The following story is told about the Rebbe's maternal grandfather, Rav Meir Shlomo Yanovsky, and my paternal great-grandfather, Reb Asher Grossman, best known as "Reb Asher of Nikolayev":

Reb Asher, who served as the shochet (ritual slaughterer) in Nikolayev, was chosen by the fifth Lubavitcher Rebbe, Rabbi Sholom DovBer Schneersohn, to edit the Tanya for any typographical errors. The print he prepared is still in use to this day. Needless to say, he was good friends with the Rebbe's grandfather, who served as the city's Rav.

On the occasion of the future Rebbe's bris, which took place on 18 Nissan, 5662 (the fourth day of Pesach), Reb Asher went to wish Rav Meir Shlomo “mazal tov” but declined to eat at the meal, in keeping with his personal standard of not to eat anything outside of his own home on Pesach.1

One may have expected Rav Meir Shlomo to be upset by this, as he was the rav of the city and the food served at the bris was prepared to the highest standards of kosher and Passover observance. Rabbi Meir Shlomo said, “In truth, I should really take you to task for not eating here today. But what can I do to you since I owe you my life?”

Here is the story:

Many years prior, when typhus was raging through the region, Rav Meir Shlomo fell ill. The illness was highly contagious and had (and still has) no known cure. In an effort to contain its spread, the authorities ordered anyone who contracted the disease to be quarantined outside the city and essentially left to die.

Completely isolated from anyone not stricken with typhus—other than a lone doctor who delivered medication and food to the other side of a closed door each day—the gravely ill patients languished in depression and despair. Rav Meir Shlomo, too, was forced into this quarantine, where he watched hopelessly and helplessly as the people around him died one after the other, abandoned and alone.

When Reb Asher learned of his friend's illness he did not sit idly by. Determined to help Rav Meir Shlomo, Reb Asher would travel to the quarantine camp daily. Unable to enter, he would stand beneath a window and read loudly the 11th chapter of Iggeret Hakodesh, from the third section of Rabbi Schneur Zalman of Liadi’s famed work, Tanya, known colloquially as “Lehaskilcha Bina(“To enlighten you with understanding”).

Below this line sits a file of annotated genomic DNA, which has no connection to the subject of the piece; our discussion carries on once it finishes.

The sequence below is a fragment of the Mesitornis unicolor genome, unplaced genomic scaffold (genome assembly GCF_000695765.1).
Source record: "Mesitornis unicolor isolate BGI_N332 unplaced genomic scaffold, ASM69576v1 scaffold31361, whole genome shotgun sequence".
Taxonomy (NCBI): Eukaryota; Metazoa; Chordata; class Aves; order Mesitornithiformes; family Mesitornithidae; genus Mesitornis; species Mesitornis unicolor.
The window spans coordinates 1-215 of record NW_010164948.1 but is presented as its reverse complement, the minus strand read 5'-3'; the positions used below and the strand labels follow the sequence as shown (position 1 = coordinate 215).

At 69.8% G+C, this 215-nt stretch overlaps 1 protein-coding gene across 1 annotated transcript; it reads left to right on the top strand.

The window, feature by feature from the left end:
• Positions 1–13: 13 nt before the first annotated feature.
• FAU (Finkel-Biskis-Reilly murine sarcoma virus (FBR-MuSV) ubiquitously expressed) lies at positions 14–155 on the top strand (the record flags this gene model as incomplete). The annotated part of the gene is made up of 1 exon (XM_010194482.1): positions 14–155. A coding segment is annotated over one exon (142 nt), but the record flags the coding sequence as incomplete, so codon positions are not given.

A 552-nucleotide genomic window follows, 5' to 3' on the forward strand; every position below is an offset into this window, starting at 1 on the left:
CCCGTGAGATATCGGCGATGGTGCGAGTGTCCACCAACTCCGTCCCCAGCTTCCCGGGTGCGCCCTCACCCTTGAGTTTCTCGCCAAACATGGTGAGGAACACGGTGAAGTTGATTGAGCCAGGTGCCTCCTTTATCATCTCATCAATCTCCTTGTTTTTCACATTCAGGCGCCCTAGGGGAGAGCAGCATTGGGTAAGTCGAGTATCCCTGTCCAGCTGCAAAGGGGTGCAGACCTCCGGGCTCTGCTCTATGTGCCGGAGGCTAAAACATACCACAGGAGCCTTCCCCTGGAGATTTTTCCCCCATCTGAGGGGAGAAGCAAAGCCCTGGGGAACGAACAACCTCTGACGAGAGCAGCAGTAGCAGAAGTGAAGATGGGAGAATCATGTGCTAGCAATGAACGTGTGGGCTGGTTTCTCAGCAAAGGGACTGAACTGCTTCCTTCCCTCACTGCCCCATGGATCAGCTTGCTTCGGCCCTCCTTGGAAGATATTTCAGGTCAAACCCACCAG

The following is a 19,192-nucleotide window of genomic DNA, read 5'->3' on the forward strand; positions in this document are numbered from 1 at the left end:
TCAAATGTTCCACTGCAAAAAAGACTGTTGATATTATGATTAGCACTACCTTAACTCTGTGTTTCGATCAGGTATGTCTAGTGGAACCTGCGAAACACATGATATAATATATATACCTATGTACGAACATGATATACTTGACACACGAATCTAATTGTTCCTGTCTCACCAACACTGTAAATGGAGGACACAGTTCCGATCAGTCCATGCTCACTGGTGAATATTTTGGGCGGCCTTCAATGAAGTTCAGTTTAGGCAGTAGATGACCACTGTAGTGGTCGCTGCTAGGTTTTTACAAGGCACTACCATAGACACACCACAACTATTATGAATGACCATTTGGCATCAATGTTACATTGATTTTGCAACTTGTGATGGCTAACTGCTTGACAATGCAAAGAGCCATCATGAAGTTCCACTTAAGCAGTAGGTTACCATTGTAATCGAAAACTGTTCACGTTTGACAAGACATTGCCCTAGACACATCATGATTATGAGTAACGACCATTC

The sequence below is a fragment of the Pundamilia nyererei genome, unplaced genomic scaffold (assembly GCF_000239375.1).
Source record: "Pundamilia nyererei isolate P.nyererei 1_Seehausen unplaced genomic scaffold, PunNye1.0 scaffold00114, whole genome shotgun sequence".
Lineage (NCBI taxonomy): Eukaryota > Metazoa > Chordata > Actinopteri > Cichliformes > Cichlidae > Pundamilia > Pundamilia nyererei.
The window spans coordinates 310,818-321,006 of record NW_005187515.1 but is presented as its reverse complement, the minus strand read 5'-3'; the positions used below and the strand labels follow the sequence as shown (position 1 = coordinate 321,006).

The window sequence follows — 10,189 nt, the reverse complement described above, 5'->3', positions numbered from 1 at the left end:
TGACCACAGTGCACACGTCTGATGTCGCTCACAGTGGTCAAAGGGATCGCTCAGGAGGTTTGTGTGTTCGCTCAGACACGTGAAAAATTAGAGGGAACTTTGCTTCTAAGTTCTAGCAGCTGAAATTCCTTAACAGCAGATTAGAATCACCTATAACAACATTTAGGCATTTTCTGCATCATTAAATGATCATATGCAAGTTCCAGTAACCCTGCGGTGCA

The epistle is a somewhat mystical letter that describes how "…no evil descends from above and everything is truly good” so one should view their own sufferings as actual good that has been disguised as the opposite of good. In fact, if one works on oneself enough, one can come to view it as actual good!

“…No evil descends from above, and everything is good. And when man will contemplate his continually coming to exist truly every moment and absorbs this, how can he possibly think he has ever suffered or had any afflictions relating to children, life and sustenance, or any other kind of worldly sufferings…?”2

Although he was unsure if Rav Meir Shlomo could even hear him, Reb Asher returned every day for thirty days to read to him, hoping to encourage his good friend through those dark days.

Against the odds, Rav Meir Shlomo recovered and returned home. When he was able to meet Reb Asher, he thanked him profusely. "You gave me life! Every day, after hearing the Tanya I felt stronger and healthier. The Tanya you read encouraged and inspired me to stay strong and positive, it sustained my faith and enabled me not to succumb to illness.”